At the Roots of Methodism: Celebrating Wesley's Birth

May 01, 2003 03:15 PM EDT

Given the high profile of this year's tercentenary of the birth of John Wesley, it is worth reflecting on the value of celebrating this great anniversary. After all, there are many good Methodists on both sides of the Atlantic who, as yet, remain completely untouched by the current plethora of events and remembrances surrounding the founder of Methodism. So, let us ask two fundamental questions.

What is the point of celebrating the tercentenary of John Wesley's birth?

This significant anniversary provides Methodists across the world with a catalyst for remembering their denominational roots and giving thanks for the life of the man who, inspired by God, set the great movement of Methodism on its journey. Going back to our roots as a church is, I believe, not about being trapped in history; it is about moving forward with our past and being enthused once again by the story of a great movement at its genesis.

Secondly, the tercentenary reminds us of the importance of Wesley as a historic religious leader. In an age of terrible poverty, when wealth and privilege were concentrated into the hands of the few, he surely helped to avert the widespread social unrest that might have led to an English version of the French Revolution. We need to remind ourselves that, as a social reformer, Wesley was ahead of his time. His support for the abolition of slavery, his campaigns on prison reform, his provision of work for the unemployed and free education for the children of poor families, was the stuff of prophetic Christian social witness.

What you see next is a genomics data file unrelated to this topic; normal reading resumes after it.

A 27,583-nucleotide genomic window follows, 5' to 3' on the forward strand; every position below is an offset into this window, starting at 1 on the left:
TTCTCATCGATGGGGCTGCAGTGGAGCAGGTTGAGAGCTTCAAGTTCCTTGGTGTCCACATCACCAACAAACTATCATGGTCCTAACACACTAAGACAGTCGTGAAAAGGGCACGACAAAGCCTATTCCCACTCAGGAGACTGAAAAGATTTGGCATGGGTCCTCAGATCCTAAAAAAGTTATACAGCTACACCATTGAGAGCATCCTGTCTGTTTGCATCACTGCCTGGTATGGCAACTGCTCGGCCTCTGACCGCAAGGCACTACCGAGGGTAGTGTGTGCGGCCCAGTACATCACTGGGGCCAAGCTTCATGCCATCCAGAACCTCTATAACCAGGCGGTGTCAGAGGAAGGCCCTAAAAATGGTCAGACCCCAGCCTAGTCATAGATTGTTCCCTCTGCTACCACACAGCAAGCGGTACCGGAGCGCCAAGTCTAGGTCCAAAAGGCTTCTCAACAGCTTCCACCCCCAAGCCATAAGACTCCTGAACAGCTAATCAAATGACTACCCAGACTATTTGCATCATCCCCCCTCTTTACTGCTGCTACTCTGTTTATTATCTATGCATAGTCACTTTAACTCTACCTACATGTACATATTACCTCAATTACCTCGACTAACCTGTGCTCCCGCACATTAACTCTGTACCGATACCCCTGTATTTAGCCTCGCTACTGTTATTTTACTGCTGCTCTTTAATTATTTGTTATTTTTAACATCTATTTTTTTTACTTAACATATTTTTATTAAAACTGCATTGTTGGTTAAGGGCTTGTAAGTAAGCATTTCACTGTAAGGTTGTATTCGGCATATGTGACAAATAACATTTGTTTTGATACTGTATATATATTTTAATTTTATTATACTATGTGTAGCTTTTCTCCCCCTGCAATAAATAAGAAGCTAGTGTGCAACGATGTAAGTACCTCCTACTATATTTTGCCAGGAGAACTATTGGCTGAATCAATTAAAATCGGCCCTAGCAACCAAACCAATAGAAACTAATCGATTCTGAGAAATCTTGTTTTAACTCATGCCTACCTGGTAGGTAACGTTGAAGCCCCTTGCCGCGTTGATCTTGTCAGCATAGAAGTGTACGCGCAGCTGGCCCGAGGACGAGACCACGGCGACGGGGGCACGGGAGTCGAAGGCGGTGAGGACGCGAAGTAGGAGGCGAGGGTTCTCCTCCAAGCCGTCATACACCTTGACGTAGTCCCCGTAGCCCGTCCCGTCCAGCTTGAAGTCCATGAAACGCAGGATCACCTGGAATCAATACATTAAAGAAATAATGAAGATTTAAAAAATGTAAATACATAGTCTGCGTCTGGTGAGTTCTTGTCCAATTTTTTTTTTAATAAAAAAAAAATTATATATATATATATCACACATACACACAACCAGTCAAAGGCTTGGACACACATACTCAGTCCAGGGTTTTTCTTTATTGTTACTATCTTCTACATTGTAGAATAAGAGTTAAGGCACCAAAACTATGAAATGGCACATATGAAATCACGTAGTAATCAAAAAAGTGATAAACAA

What lessons can present-day Methodists learn from the life of Wesley?

First, the walls of our church buildings should not restrict us. The advent of "field preaching" by John and Charles Wesley was a huge culture shock for the established church of the day. It was unthinkable, but the ordinary people-- most of whom had never darkened the doors of a church--thought otherwise and flocked to hear them preach in the open air.

We need to remember that church buildings and "religious language" did not bind early Methodism. Our churches can learn from Wesley's initiative by developing appropriate ministries --social and spiritual --that can take root in local neighborhoods. Everyone aspires to worshipping in a building, but we also need to recapture a zeal for ministry that is not confined to the safety of our churches.

Second, together with people of all faiths, we can learn from Wesley's prophetic word and the fact that he was not afraid to speak out against the social evils of his time. These included poverty, slavery, alcohol addiction, usury, violence, abuse of power, exploitation and war -- issues which, in one guise or another, are still the scourge of our enlightened 21st century.

Third, we need to think "small" in the sense of needing to recapture Wesley's genius for encouraging his people to meet and organize together in small groups. With the admirable discipline of letting everyone have their say, these "class meetings" (as they became known) in members' homes became times of mutual encouragement and support in faith and witness. It's like the Acts of the Apostles --and look what happened to them!

Fourth, if John Wesley returned today I think he would be horrified by the huge monolithic Methodist denominations that we have created around the world. He never wanted to start a new Church; he only wanted to energize and renew the existing one. So maybe we need to recapture that essence of being a "movement" rather than a Church. On the other hand, I think Wesley would surely be excited by the sheer diversity of what is now happening across the world in the name of Methodism. To see what has grown from those early beginnings would surely be unbelievable.

Fifth, and most important, we should keep John Wesley firmly in perspective. We do not idolize the man; we simply give thanks for a truly remarkable person who used his skills and energies to achieve only one thing: to point people towards Jesus as their savior. He did it in the 18th century and, by our remembering this tercentenary, he can do it now.

By John Singleton